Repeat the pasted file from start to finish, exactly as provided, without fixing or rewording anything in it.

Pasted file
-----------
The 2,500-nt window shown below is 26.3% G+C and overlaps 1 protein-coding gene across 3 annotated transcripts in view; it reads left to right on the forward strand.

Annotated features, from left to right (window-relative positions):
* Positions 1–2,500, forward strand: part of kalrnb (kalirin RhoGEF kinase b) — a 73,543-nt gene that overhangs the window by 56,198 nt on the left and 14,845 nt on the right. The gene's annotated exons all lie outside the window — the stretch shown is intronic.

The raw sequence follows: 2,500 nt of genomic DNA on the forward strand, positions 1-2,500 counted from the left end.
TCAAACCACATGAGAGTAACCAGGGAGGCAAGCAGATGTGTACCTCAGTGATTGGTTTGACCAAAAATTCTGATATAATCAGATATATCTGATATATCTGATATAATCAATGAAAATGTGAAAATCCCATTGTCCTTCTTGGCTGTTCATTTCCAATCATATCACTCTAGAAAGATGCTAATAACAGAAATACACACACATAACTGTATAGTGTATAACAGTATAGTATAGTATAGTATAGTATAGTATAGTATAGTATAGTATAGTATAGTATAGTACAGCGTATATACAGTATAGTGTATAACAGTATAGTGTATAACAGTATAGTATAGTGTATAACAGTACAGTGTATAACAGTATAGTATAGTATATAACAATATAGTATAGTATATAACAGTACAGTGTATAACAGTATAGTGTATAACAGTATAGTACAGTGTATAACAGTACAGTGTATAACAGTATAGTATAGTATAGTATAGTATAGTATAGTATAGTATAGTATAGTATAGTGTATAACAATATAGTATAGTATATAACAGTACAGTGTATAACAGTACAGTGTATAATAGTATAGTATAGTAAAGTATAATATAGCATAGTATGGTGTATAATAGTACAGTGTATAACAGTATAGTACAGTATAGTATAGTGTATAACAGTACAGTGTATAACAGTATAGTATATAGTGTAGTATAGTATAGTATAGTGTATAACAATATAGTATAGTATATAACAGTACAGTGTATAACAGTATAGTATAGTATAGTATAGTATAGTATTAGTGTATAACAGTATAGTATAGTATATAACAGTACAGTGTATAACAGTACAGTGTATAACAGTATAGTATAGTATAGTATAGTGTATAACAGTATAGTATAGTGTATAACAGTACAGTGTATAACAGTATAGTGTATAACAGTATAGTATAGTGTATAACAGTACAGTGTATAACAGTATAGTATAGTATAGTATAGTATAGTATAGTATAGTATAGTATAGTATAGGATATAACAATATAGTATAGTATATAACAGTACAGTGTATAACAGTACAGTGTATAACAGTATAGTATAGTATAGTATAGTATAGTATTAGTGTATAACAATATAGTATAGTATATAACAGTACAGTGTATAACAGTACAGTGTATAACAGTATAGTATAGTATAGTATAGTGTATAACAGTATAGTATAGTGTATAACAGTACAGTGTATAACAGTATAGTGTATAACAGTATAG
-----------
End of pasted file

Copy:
The 2,500-nt window shown below is 26.3% G+C and overlaps 1 protein-coding gene across 3 annotated transcripts in view; it reads left to right on the forward strand.

Annotated features, from left to right (window-relative positions):
* Positions 1–2,500, forward strand: part of kalrnb (kalirin RhoGEF kinase b) — a 73,543-nt gene that overhangs the window by 56,198 nt on the left and 14,845 nt on the right. The gene's annotated exons all lie outside the window — the stretch shown is intronic.

The raw sequence follows: 2,500 nt of genomic DNA on the forward strand, positions 1-2,500 counted from the left end.
TCAAACCACATGAGAGTAACCAGGGAGGCAAGCAGATGTGTACCTCAGTGATTGGTTTGACCAAAAATTCTGATATAATCAGATATATCTGATATATCTGATATAATCAATGAAAATGTGAAAATCCCATTGTCCTTCTTGGCTGTTCATTTCCAATCATATCACTCTAGAAAGATGCTAATAACAGAAATACACACACATAACTGTATAGTGTATAACAGTATAGTATAGTATAGTATAGTATAGTATAGTATAGTATAGTATAGTATAGTATAGTACAGCGTATATACAGTATAGTGTATAACAGTATAGTGTATAACAGTATAGTATAGTGTATAACAGTACAGTGTATAACAGTATAGTATAGTATATAACAATATAGTATAGTATATAACAGTACAGTGTATAACAGTATAGTGTATAACAGTATAGTACAGTGTATAACAGTACAGTGTATAACAGTATAGTATAGTATAGTATAGTATAGTATAGTATAGTATAGTATAGTATAGTGTATAACAATATAGTATAGTATATAACAGTACAGTGTATAACAGTACAGTGTATAATAGTATAGTATAGTAAAGTATAATATAGCATAGTATGGTGTATAATAGTACAGTGTATAACAGTATAGTACAGTATAGTATAGTGTATAACAGTACAGTGTATAACAGTATAGTATATAGTGTAGTATAGTATAGTATAGTGTATAACAATATAGTATAGTATATAACAGTACAGTGTATAACAGTATAGTATAGTATAGTATAGTATAGTATTAGTGTATAACAGTATAGTATAGTATATAACAGTACAGTGTATAACAGTACAGTGTATAACAGTATAGTATAGTATAGTATAGTGTATAACAGTATAGTATAGTGTATAACAGTACAGTGTATAACAGTATAGTGTATAACAGTATAGTATAGTGTATAACAGTACAGTGTATAACAGTATAGTATAGTATAGTATAGTATAGTATAGTATAGTATAGTATAGTATAGGATATAACAATATAGTATAGTATATAACAGTACAGTGTATAACAGTACAGTGTATAACAGTATAGTATAGTATAGTATAGTATAGTATTAGTGTATAACAATATAGTATAGTATATAACAGTACAGTGTATAACAGTACAGTGTATAACAGTATAGTATAGTATAGTATAGTGTATAACAGTATAGTATAGTGTATAACAGTACAGTGTATAACAGTATAGTGTATAACAGTATAG